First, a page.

Factbox: The violence and insecurity affecting Nigeria

By Libby George (Reuters) - The Islamist extremist group Boko Haram has claimed responsibility for abducting hundreds of boys from a boarding school in Nigeria's northwestern Katsina state, according to an audio recording released on Tuesday. Last week's abductions added to growing public anger over violence and insecurity across Africa's most populous nation. Following are details on the violence affecting different regions

Reuters December 16, 2020 00:11:04 IST
Factbox: The violence and insecurity affecting Nigeria

Factbox The violence and insecurity affecting Nigeria

By Libby George

(Reuters) - The Islamist extremist group Boko Haram has claimed responsibility for abducting hundreds of boys from a boarding school in Nigeria's northwestern Katsina state, according to an audio recording released on Tuesday.

Last week's abductions added to growing public anger over violence and insecurity across Africa's most populous nation.

Following are details on the violence affecting different regions.

ISLAMIST INSURGENTS, NORTHEAST NIGERIA

Boko Haram and its Islamic State offshoot, Islamic State West Africa Province, have waged a decade-long insurgency in northeastern Nigeria.

The violence has displaced about 2 million people and killed more than 30,000, according to the United Nations refugee agency and the Council on Foreign Relations (CFR), a New York-based think tank.

Nigerian troops began withdrawing last year to "super camps" that can be more easily defended against insurgents, but this left villages, roads and civilians more vulnerable to attacks, according to security officials and residents.

Late last month, Boko Haram killed scores of farmers, and beheaded some of them, in the Borno state.

However, the group has not previously claimed attacks in the northwest of Nigeria.

BANDITS, NORTHWEST NIGERIA

Armed gangs that rob and kidnap for ransom, commonly described as "bandits", are active across the northwest.

Such groups killed more than 1,100 people in the first half of 2020 alone, according to rights group Amnesty International.

Amnesty said it had "documented an alarming escalation in attacks and abductions" since January.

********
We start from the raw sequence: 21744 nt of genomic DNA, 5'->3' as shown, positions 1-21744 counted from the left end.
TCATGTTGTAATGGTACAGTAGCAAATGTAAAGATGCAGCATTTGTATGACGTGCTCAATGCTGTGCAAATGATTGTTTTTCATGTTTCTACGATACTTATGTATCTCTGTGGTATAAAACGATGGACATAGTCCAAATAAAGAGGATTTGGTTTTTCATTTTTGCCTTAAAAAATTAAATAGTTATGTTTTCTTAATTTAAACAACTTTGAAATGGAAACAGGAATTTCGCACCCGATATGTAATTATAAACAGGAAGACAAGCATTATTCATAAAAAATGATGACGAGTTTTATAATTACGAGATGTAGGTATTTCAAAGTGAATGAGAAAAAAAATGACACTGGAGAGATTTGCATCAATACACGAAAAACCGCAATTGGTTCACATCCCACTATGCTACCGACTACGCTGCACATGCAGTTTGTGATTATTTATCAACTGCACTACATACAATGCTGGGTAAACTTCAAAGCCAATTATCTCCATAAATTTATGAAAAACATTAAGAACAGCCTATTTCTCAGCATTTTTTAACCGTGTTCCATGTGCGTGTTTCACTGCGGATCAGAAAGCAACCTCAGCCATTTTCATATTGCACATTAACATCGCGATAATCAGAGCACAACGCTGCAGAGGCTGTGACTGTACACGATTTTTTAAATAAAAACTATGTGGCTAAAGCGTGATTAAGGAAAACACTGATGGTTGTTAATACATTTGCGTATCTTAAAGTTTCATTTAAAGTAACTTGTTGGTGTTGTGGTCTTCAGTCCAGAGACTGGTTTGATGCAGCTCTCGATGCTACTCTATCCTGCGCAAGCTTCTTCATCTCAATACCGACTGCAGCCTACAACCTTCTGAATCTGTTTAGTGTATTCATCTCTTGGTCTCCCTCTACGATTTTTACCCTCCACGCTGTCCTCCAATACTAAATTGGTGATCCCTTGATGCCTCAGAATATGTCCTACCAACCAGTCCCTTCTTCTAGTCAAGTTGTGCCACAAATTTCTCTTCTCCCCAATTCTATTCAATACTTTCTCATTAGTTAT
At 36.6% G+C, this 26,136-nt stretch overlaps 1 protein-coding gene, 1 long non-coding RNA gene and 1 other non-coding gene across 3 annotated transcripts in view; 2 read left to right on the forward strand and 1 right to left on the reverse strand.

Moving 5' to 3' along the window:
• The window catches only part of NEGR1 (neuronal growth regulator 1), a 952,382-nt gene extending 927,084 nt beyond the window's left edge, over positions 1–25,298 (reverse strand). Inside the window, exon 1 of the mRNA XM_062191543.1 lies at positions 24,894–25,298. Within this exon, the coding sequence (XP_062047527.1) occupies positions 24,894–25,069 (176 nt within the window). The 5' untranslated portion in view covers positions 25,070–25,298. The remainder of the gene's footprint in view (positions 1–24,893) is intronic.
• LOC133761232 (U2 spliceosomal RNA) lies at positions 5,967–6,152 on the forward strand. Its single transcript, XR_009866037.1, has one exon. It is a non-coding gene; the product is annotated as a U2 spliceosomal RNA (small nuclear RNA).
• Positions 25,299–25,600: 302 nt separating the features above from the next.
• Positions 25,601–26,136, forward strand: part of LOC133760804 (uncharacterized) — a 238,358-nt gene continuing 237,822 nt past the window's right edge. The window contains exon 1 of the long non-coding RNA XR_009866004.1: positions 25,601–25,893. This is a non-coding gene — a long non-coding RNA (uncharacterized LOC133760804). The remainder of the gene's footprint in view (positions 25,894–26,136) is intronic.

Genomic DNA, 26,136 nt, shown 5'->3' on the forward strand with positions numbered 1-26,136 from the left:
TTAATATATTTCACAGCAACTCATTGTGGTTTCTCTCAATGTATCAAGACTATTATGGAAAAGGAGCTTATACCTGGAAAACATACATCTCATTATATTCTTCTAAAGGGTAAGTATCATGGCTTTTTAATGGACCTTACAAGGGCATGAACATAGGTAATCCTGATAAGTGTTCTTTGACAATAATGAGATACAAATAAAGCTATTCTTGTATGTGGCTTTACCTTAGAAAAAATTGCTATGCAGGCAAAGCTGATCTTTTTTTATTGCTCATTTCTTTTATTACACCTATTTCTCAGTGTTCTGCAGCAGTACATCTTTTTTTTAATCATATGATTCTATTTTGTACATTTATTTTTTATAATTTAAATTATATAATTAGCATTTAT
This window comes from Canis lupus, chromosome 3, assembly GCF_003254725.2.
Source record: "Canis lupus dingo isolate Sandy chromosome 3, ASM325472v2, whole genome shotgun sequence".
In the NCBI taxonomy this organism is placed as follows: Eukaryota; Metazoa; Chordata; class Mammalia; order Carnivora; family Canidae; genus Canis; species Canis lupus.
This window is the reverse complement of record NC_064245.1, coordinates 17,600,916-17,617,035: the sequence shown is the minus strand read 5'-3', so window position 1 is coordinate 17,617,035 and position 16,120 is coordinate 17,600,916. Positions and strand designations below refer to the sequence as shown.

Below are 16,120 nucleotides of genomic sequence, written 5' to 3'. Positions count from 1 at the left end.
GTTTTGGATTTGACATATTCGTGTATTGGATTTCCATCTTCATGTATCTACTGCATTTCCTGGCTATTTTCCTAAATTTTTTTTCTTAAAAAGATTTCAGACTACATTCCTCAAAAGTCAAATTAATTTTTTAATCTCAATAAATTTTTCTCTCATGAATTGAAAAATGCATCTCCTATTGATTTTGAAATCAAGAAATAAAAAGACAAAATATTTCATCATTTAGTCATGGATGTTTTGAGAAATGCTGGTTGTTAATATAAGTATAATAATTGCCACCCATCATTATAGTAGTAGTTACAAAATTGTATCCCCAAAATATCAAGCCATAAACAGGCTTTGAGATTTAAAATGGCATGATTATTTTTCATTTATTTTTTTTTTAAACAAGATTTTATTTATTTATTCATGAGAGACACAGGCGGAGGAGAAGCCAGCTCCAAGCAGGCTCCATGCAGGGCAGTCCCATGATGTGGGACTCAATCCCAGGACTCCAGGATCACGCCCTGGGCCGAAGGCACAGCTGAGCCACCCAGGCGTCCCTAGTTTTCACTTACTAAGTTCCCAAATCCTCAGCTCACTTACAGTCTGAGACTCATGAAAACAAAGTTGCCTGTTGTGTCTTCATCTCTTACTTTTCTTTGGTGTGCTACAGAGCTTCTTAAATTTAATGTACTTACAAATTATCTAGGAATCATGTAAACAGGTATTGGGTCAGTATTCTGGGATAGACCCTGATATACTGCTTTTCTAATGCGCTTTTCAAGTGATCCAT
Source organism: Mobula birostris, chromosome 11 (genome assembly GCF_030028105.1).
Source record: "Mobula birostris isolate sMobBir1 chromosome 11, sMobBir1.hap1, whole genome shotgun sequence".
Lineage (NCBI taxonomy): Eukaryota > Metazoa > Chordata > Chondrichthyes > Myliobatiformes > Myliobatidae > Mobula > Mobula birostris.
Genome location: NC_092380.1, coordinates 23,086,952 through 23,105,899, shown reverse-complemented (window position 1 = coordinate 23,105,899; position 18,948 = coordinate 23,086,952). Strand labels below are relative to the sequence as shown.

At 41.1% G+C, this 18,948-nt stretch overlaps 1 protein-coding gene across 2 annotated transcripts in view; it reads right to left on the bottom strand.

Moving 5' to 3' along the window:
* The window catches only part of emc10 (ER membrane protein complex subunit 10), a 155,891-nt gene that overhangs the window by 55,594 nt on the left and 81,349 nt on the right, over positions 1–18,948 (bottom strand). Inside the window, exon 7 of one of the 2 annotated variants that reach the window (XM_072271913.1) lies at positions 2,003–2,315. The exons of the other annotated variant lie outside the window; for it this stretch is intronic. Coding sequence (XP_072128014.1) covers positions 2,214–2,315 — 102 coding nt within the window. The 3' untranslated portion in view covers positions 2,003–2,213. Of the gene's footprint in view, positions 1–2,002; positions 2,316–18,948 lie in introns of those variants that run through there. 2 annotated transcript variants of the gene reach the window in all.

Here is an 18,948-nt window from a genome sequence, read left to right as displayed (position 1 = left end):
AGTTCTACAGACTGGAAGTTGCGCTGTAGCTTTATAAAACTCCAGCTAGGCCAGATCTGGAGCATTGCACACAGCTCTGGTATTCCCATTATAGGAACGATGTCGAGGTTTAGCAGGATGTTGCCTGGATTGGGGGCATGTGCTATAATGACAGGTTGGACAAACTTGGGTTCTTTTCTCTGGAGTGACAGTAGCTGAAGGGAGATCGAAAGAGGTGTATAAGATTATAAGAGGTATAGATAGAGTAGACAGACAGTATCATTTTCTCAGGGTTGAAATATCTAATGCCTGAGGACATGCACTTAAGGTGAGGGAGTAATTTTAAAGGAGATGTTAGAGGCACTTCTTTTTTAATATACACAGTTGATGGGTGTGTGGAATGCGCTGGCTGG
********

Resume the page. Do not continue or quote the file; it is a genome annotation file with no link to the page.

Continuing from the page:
The banditry has made it difficult, and in some cases impossible, to farm, travel or tap some states' rich mineral assets, such as gold.

FARMER-HERDER CLASHES, MIDDLE BELT

Clashes between nomadic cattle herders and farmers in Nigeria's Middle Belt have killed thousands of people and displaced half a million over the past decade, according to estimates from French medical charity Medecins Sans Frontieres.

In the past, authorities have blamed the violence on religion or ethnic divisions, but locals say the groups are fighting for access to fertile land and water. [https://reut.rs/3agztKy]

Experts fear the conflict will become worse as global warming intensifies competition for scarce resources.

PROTESTS AGAINST POLICE BRUTALITY, NATIONWIDE

What began as largely peaceful protests against police brutality turned violent in October after security forces fired on demonstrators, according to witnesses and Amnesty.

At least 10 people were killed in the upscale Lagos neighourhood of Lekki on Oct. 20, Amnesty said. The army and police denied shooting protesters there and have said their actions during the protests kept the nation safe.

In the days that followed, rioting, looting and lawlessness broke out across the country. It was the worst unrest in Nigeria since the end of military rule in 1999.

PIRACY, VANDALISM AND THEFT IN NIGER DELTA

The turmoil and lack of economic development in the oil-producing Niger Delta region led oil companies this year to step up security for their installations.

Kidnappings are also common in the area. Additionally, the number of attacks by pirates in the Gulf of Guinea, most of whom experts say are based in Nigeria, has risen sharply in recent years. The Gulf of Guinea now accounts for 95% of all global maritime kidnappings, according to the International Maritime Bureau.

(Additional reporting by Camillus Eboh and Felix Onuah in Abuja; Editing by Alexis Akwagiyira, Alexandra Zavis and Timothy Heritage)

This story has not been edited by Firstpost staff and is generated by auto-feed.

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